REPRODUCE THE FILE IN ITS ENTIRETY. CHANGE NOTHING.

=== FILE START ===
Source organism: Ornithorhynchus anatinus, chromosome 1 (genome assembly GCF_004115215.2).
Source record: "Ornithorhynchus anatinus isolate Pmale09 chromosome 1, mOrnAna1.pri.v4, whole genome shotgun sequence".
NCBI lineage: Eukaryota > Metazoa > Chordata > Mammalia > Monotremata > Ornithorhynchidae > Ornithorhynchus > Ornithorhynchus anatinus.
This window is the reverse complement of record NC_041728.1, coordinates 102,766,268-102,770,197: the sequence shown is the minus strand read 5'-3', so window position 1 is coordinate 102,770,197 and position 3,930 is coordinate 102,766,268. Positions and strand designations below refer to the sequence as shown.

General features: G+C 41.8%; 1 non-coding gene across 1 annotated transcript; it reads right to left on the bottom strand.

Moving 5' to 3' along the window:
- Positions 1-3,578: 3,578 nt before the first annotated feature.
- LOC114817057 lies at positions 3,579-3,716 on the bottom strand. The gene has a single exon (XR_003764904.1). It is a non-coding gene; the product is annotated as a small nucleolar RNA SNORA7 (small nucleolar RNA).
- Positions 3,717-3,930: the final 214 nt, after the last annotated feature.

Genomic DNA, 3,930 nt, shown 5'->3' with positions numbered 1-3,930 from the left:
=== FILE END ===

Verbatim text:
Source organism: Ornithorhynchus anatinus, chromosome 1 (genome assembly GCF_004115215.2).
Source record: "Ornithorhynchus anatinus isolate Pmale09 chromosome 1, mOrnAna1.pri.v4, whole genome shotgun sequence".
NCBI lineage: Eukaryota > Metazoa > Chordata > Mammalia > Monotremata > Ornithorhynchidae > Ornithorhynchus > Ornithorhynchus anatinus.
This window is the reverse complement of record NC_041728.1, coordinates 102,766,268-102,770,197: the sequence shown is the minus strand read 5'-3', so window position 1 is coordinate 102,770,197 and position 3,930 is coordinate 102,766,268. Positions and strand designations below refer to the sequence as shown.

General features: G+C 41.8%; 1 non-coding gene across 1 annotated transcript; it reads right to left on the bottom strand.

Moving 5' to 3' along the window:
- Positions 1-3,578: 3,578 nt before the first annotated feature.
- LOC114817057 lies at positions 3,579-3,716 on the bottom strand. The gene has a single exon (XR_003764904.1). It is a non-coding gene; the product is annotated as a small nucleolar RNA SNORA7 (small nucleolar RNA).
- Positions 3,717-3,930: the final 214 nt, after the last annotated feature.

Genomic DNA, 3,930 nt, shown 5'->3' with positions numbered 1-3,930 from the left: